My 51st birthday is in three days, yet I have only been a teacher for three months. Until recently, my life is best described as making life decisions as opportunities presented themselves without clear-cut goals. I finished high school early, had no idea what I wanted to do for a career, and completed college with a Bachelor of Arts Degree in History and French. Immediately after graduation, I worked in the finance industry, where I was able to complete a diploma in Business Administration. Then, just before I turned 30, I got married (for the third time), started a family, and found a new career in education. Bit of a hot mess!!!
After my marriage failed, I decided that I needed to become financially independent, and that meant going back to school. Additionally, other factors helped me to make the decision to further my education, specifically, to become a teacher. My inspiration to apply to grad school was my older brother, who had recently completed his Master’s Degree in Adult Education, and my mother, who finished her Master’s Degree in Counseling when I was a young adult in college. Most importantly, working in a high school for a decade allowed me to discover my passions and joys, which led me to think about where they intersect with my skills and abilities. I am organized, independent, and creative, and I enjoy working and interacting with students on a daily basis, helping them to overcome obstacles or achieve success.
As a result, I applied for admission to graduate school, in the Education department, without choosing a specific content area so that I could keep working while figuring out what subject I wanted to teach later. Based on my college transcript, I was not sure I would be accepted, but in January 2020, I received my acceptance letter! I was overjoyed and anxious at the same time because although the door to a fabulous career had been opened to me, I would be in classes with actual teachers (probably much younger than me), and that prospect was daunting. Doubts flooded my brain. Would I be able to handle the coursework? Would I be able to engage in meaningful discourse with my fellow grad students? How in the world would I write a thesis paper? Would I have enough time, as a single working mom, to complete assignments?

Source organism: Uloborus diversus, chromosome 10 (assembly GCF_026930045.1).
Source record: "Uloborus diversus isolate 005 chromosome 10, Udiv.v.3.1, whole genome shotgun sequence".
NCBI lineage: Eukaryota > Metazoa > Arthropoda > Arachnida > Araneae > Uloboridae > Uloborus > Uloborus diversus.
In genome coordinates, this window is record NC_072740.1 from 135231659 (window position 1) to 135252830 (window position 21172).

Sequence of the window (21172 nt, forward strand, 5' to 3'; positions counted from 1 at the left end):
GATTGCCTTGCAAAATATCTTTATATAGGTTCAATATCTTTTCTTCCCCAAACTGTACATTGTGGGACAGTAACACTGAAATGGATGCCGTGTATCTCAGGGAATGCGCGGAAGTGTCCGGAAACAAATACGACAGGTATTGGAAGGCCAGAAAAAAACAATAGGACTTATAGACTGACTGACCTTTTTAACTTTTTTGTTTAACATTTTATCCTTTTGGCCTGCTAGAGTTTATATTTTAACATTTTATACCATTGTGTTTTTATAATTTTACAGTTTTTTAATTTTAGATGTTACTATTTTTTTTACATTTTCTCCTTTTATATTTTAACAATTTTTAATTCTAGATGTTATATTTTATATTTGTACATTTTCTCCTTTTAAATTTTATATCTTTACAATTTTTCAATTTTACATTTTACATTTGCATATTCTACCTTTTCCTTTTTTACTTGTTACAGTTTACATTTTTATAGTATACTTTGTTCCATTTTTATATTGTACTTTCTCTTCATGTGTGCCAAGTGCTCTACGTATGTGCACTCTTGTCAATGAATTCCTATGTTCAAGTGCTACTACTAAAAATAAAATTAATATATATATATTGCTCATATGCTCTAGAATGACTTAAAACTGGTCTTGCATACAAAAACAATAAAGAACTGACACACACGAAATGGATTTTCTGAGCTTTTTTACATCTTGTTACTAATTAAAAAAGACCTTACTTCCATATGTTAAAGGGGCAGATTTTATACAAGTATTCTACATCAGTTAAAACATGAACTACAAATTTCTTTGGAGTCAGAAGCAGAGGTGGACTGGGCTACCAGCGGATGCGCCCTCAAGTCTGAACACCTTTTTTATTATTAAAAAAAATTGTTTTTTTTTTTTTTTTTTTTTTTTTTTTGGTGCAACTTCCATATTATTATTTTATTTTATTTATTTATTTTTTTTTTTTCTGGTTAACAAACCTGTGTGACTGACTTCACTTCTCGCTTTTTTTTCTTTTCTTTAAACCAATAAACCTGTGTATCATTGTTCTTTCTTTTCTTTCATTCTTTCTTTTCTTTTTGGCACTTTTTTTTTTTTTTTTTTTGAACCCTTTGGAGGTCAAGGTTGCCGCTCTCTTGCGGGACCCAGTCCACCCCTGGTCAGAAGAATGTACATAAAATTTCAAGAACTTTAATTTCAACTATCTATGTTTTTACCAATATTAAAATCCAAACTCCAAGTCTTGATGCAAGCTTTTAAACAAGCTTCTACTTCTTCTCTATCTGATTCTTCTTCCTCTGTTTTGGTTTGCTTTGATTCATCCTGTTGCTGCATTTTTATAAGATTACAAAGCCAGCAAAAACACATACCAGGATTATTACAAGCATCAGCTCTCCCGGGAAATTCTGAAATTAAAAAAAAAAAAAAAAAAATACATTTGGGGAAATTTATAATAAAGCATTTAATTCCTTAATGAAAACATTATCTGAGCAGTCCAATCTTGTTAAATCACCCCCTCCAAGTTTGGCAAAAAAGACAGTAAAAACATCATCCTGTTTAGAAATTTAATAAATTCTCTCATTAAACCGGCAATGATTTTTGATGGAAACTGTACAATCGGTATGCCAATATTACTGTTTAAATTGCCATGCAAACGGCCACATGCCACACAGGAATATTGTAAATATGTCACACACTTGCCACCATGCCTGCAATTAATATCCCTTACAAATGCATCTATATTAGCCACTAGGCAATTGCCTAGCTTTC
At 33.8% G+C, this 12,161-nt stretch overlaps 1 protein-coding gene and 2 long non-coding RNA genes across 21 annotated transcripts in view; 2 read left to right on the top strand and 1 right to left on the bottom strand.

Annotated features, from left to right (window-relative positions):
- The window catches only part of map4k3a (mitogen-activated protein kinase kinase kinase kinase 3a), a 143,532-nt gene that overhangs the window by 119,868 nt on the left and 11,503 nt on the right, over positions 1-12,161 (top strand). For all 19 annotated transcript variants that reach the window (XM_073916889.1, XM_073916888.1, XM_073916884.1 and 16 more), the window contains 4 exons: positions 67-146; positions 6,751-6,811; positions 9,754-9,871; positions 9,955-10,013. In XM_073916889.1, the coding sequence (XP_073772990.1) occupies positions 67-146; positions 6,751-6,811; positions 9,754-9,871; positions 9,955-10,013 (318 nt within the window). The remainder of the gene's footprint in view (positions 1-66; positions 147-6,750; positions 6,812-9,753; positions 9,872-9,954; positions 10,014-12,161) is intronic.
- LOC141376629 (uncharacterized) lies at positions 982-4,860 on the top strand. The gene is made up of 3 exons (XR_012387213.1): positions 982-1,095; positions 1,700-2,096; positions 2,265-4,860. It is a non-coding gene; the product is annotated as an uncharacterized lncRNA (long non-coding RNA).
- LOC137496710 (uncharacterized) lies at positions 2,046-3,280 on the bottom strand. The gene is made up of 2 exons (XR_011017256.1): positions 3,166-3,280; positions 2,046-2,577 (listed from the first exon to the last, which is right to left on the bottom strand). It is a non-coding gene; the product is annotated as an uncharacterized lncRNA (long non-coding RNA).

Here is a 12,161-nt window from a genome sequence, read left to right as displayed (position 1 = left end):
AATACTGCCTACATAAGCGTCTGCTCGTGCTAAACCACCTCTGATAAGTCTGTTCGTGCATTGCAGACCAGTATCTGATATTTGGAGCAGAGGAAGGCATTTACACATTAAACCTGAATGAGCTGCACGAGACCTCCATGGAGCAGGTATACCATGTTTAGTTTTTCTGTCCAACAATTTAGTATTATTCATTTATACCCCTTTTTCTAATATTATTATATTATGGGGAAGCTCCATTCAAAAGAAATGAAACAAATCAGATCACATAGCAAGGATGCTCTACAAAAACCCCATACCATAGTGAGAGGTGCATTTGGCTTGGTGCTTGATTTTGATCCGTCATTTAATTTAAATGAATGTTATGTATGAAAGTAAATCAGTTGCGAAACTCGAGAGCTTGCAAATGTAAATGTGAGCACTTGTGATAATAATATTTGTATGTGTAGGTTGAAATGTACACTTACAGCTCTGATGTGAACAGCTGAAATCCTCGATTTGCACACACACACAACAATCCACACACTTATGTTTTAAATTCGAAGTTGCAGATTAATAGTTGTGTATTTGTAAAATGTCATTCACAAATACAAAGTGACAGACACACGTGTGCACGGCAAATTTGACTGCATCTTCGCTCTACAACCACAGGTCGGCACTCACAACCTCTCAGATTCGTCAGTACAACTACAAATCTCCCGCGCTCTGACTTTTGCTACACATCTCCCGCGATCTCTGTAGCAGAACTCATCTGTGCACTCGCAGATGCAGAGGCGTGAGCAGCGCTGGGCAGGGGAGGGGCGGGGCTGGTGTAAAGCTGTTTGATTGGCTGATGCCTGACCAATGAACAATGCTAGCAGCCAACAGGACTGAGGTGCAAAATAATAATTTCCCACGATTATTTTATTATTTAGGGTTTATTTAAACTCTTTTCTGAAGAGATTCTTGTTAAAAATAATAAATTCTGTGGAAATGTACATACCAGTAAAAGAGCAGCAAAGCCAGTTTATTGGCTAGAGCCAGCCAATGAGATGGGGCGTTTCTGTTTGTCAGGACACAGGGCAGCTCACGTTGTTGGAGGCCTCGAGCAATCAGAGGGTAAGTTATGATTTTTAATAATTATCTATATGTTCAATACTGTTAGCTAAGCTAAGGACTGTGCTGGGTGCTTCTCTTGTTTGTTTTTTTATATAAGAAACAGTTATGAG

Classes would start in the fall, so I had time all summer to prepare and psych myself up for my academic adventure. However, unexpectedly, that same summer, I met the love of my life online after having been encouraged by a friend to start dating again (UGH!). Honestly, I had given up on the idea that I would ever find someone who truly loved me, just for me. All my life, I had made terrible decisions with respect to men and feared that I would just end up used and neglected all over again. However, this time around, I approached dating differently: I made a list of high expectations; I included my best friends in my dating process to not only hold me accountable but to ensure that I was not overlooking any red flags; and I gave myself plenty of time to process my feelings. My new boyfriend shared many of my hobbies and activities, and over the past 2.5 years, we have discovered new ones together. He fully supported my studies and encouraged me every single day. When I received “A” grades on my first assignments, he was incredibly proud of me and extremely happy for me. Over the next two years, I juggled balancing my kids, work, grad school, my romantic relationship, the pandemic (let’s not forget about that!), and my new favorite activity with my boyfriend: cycling.